For DC-DC with your settings with no heat, it shows the S-9 drawing 0.9 A and the Airsense 10 drawing 1.23 A so the Airsense 10 seems to draw about 35% more current at those settings. (15 Ah X 1.35 = 20 Ah). Those numbers include the 50% "safety factor" for battery degradation over time or imperfect charge condition when you start using it. For what it's worth, in my personal testing at my settings, I found the current draw in the Battery Guide is overstated for what the S9 and S8-II Autosets actually pulled. I think they have to be conservative in their presentation.

OMMOHY
There.  I said it.

OMMOHY
Contrarian in Residence  
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#18
Thanks. There is also a rule not to empty a accu/battery completly. Means, if i need 20AH for a night, which size do the battery has to be?
I think 20AH would be too less?
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#19
(02-07-2018, 08:41 AM)christian4870 Wrote: Thanks. There is also a rule not to empty a accu/battery completly. Means, if i need 20AH for a night, which size do the battery has to be?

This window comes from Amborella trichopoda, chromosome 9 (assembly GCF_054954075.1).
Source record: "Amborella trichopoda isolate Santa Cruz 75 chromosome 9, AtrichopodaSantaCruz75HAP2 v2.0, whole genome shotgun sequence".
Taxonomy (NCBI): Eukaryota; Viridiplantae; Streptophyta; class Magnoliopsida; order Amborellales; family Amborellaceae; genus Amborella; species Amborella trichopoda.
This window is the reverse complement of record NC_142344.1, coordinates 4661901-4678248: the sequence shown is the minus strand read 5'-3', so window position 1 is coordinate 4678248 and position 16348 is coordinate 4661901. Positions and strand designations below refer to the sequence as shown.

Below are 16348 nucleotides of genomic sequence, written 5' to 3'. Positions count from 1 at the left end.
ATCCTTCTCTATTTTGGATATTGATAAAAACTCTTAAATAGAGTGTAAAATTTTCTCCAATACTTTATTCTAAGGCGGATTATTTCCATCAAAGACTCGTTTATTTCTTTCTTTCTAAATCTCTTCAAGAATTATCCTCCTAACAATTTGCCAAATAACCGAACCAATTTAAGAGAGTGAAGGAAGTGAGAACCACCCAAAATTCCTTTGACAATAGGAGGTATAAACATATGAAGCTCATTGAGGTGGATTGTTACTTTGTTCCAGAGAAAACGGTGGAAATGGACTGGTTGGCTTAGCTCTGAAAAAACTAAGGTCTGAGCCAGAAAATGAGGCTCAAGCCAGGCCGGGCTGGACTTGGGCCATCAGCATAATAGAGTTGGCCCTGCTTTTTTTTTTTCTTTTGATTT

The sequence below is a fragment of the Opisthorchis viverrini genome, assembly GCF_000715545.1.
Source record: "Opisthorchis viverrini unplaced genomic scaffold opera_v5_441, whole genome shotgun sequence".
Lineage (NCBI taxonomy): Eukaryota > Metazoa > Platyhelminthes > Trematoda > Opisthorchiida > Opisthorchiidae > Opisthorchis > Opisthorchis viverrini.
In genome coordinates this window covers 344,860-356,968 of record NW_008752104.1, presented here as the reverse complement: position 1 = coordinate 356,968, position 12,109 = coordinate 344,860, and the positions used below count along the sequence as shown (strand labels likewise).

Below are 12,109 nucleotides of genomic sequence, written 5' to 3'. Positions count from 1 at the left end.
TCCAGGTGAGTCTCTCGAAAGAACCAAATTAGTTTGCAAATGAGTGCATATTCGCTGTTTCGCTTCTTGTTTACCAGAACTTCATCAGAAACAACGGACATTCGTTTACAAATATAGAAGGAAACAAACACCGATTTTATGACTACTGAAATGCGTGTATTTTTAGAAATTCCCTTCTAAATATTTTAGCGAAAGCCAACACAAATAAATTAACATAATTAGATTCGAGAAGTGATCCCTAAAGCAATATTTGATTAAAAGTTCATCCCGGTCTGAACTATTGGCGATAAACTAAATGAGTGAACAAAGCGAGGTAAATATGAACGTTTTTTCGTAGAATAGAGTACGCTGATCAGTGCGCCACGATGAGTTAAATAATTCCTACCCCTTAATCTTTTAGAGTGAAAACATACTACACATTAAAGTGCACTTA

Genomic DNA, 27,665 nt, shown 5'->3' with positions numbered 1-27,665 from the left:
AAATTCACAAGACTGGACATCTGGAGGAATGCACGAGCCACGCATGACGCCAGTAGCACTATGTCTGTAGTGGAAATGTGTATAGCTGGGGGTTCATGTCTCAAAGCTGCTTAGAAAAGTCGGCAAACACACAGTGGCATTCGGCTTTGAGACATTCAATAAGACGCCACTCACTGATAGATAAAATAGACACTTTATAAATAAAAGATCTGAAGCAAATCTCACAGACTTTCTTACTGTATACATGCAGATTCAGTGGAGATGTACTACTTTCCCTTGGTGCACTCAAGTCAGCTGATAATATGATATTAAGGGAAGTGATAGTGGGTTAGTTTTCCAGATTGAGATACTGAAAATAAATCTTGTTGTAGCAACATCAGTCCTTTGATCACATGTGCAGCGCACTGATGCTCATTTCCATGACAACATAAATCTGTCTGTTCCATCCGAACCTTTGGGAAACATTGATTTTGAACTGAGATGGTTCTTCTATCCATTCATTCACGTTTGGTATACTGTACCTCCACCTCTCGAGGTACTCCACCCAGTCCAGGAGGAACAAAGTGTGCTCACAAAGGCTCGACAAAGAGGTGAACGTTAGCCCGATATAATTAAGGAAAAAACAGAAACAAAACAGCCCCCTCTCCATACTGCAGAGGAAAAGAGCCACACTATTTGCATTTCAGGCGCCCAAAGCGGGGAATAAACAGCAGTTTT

I think 20AH would be too less?


You'd need a 35 - 40 AH battery minimum in that case.
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#20
I have two 6 volt deep cycle golf car batteries in my camper trailer with a capacity of 232 amp/hour. My Airsense 10 Auto uses about 5amps per hour with the heated tubing and humidifier switched off and running via the Resmed DC-DC converter, so allow for 40amps overnight. I have a camper that can connect to mains electricity as well, so if it on mains power the CPAP runs as it would at home. If camping away from mains power I have 400watts of solar to charge the batteries back up, and that is usually only for a few days at a time.

James